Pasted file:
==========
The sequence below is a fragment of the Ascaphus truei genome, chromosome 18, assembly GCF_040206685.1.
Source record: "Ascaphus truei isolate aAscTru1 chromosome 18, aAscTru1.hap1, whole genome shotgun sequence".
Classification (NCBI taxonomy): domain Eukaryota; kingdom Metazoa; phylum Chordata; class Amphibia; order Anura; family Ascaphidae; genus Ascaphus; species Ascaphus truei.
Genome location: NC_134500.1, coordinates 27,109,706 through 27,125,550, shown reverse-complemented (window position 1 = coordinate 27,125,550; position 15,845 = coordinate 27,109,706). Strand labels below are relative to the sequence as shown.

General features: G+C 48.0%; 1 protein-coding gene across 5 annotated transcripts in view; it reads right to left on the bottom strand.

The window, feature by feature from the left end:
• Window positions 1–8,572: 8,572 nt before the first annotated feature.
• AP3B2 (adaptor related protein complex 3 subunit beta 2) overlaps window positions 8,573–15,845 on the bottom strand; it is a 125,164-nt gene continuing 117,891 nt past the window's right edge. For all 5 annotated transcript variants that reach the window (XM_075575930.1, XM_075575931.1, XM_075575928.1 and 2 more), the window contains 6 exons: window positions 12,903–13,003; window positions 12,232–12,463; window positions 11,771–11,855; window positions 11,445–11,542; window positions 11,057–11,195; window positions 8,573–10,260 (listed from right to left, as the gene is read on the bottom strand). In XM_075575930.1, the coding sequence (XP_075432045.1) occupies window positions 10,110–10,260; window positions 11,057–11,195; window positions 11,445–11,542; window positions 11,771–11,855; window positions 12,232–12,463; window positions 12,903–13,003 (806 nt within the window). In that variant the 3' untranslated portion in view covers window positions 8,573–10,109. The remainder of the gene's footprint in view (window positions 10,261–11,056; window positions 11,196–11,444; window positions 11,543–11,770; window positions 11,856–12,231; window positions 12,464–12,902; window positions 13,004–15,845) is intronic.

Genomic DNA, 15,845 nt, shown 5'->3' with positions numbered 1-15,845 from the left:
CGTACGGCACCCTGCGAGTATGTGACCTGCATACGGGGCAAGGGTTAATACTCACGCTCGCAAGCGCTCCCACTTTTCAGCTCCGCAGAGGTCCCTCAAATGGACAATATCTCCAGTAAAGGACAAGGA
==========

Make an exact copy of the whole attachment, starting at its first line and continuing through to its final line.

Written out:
The sequence below is a fragment of the Ascaphus truei genome, chromosome 18, assembly GCF_040206685.1.
Source record: "Ascaphus truei isolate aAscTru1 chromosome 18, aAscTru1.hap1, whole genome shotgun sequence".
Classification (NCBI taxonomy): domain Eukaryota; kingdom Metazoa; phylum Chordata; class Amphibia; order Anura; family Ascaphidae; genus Ascaphus; species Ascaphus truei.
Genome location: NC_134500.1, coordinates 27,109,706 through 27,125,550, shown reverse-complemented (window position 1 = coordinate 27,125,550; position 15,845 = coordinate 27,109,706). Strand labels below are relative to the sequence as shown.

General features: G+C 48.0%; 1 protein-coding gene across 5 annotated transcripts in view; it reads right to left on the bottom strand.

The window, feature by feature from the left end:
• Window positions 1–8,572: 8,572 nt before the first annotated feature.
• AP3B2 (adaptor related protein complex 3 subunit beta 2) overlaps window positions 8,573–15,845 on the bottom strand; it is a 125,164-nt gene continuing 117,891 nt past the window's right edge. For all 5 annotated transcript variants that reach the window (XM_075575930.1, XM_075575931.1, XM_075575928.1 and 2 more), the window contains 6 exons: window positions 12,903–13,003; window positions 12,232–12,463; window positions 11,771–11,855; window positions 11,445–11,542; window positions 11,057–11,195; window positions 8,573–10,260 (listed from right to left, as the gene is read on the bottom strand). In XM_075575930.1, the coding sequence (XP_075432045.1) occupies window positions 10,110–10,260; window positions 11,057–11,195; window positions 11,445–11,542; window positions 11,771–11,855; window positions 12,232–12,463; window positions 12,903–13,003 (806 nt within the window). In that variant the 3' untranslated portion in view covers window positions 8,573–10,109. The remainder of the gene's footprint in view (window positions 10,261–11,056; window positions 11,196–11,444; window positions 11,543–11,770; window positions 11,856–12,231; window positions 12,464–12,902; window positions 13,004–15,845) is intronic.

Genomic DNA, 15,845 nt, shown 5'->3' with positions numbered 1-15,845 from the left:
CGTACGGCACCCTGCGAGTATGTGACCTGCATACGGGGCAAGGGTTAATACTCACGCTCGCAAGCGCTCCCACTTTTCAGCTCCGCAGAGGTCCCTCAAATGGACAATATCTCCAGTAAAGGACAAGGA